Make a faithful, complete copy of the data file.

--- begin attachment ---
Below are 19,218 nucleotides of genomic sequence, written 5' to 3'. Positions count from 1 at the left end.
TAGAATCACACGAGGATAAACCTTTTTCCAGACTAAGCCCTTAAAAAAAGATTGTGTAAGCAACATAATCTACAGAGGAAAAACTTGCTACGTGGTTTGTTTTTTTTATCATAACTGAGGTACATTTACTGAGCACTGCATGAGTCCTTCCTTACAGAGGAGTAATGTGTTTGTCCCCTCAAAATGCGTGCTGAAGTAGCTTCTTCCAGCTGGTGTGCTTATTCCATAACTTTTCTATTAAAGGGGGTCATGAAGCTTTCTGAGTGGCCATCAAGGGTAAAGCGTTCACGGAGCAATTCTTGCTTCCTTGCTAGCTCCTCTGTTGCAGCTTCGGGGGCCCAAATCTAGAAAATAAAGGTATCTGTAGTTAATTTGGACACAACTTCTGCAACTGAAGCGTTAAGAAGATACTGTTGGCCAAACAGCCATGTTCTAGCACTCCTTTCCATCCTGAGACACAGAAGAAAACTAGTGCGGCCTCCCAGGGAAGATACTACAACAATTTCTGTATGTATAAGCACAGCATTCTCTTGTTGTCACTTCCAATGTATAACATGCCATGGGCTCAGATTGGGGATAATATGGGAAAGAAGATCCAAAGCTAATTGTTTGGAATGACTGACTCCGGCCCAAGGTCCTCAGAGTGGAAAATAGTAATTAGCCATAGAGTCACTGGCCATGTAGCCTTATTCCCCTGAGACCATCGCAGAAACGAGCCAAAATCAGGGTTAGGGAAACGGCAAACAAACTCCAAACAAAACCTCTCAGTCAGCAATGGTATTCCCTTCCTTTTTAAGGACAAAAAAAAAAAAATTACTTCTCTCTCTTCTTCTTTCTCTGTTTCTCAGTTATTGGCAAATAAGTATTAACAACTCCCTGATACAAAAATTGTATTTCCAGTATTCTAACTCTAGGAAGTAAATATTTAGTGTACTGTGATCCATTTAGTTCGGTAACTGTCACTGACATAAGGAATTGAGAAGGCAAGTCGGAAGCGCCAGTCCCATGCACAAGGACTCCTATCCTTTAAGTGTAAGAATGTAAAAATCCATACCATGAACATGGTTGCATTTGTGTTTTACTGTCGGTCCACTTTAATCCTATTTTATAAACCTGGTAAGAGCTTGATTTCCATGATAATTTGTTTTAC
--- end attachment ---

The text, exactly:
Below are 19,218 nucleotides of genomic sequence, written 5' to 3'. Positions count from 1 at the left end.
TAGAATCACACGAGGATAAACCTTTTTCCAGACTAAGCCCTTAAAAAAAGATTGTGTAAGCAACATAATCTACAGAGGAAAAACTTGCTACGTGGTTTGTTTTTTTTATCATAACTGAGGTACATTTACTGAGCACTGCATGAGTCCTTCCTTACAGAGGAGTAATGTGTTTGTCCCCTCAAAATGCGTGCTGAAGTAGCTTCTTCCAGCTGGTGTGCTTATTCCATAACTTTTCTATTAAAGGGGGTCATGAAGCTTTCTGAGTGGCCATCAAGGGTAAAGCGTTCACGGAGCAATTCTTGCTTCCTTGCTAGCTCCTCTGTTGCAGCTTCGGGGGCCCAAATCTAGAAAATAAAGGTATCTGTAGTTAATTTGGACACAACTTCTGCAACTGAAGCGTTAAGAAGATACTGTTGGCCAAACAGCCATGTTCTAGCACTCCTTTCCATCCTGAGACACAGAAGAAAACTAGTGCGGCCTCCCAGGGAAGATACTACAACAATTTCTGTATGTATAAGCACAGCATTCTCTTGTTGTCACTTCCAATGTATAACATGCCATGGGCTCAGATTGGGGATAATATGGGAAAGAAGATCCAAAGCTAATTGTTTGGAATGACTGACTCCGGCCCAAGGTCCTCAGAGTGGAAAATAGTAATTAGCCATAGAGTCACTGGCCATGTAGCCTTATTCCCCTGAGACCATCGCAGAAACGAGCCAAAATCAGGGTTAGGGAAACGGCAAACAAACTCCAAACAAAACCTCTCAGTCAGCAATGGTATTCCCTTCCTTTTTAAGGACAAAAAAAAAAAAATTACTTCTCTCTCTTCTTCTTTCTCTGTTTCTCAGTTATTGGCAAATAAGTATTAACAACTCCCTGATACAAAAATTGTATTTCCAGTATTCTAACTCTAGGAAGTAAATATTTAGTGTACTGTGATCCATTTAGTTCGGTAACTGTCACTGACATAAGGAATTGAGAAGGCAAGTCGGAAGCGCCAGTCCCATGCACAAGGACTCCTATCCTTTAAGTGTAAGAATGTAAAAATCCATACCATGAACATGGTTGCATTTGTGTTTTACTGTCGGTCCACTTTAATCCTATTTTATAAACCTGGTAAGAGCTTGATTTCCATGATAATTTGTTTTAC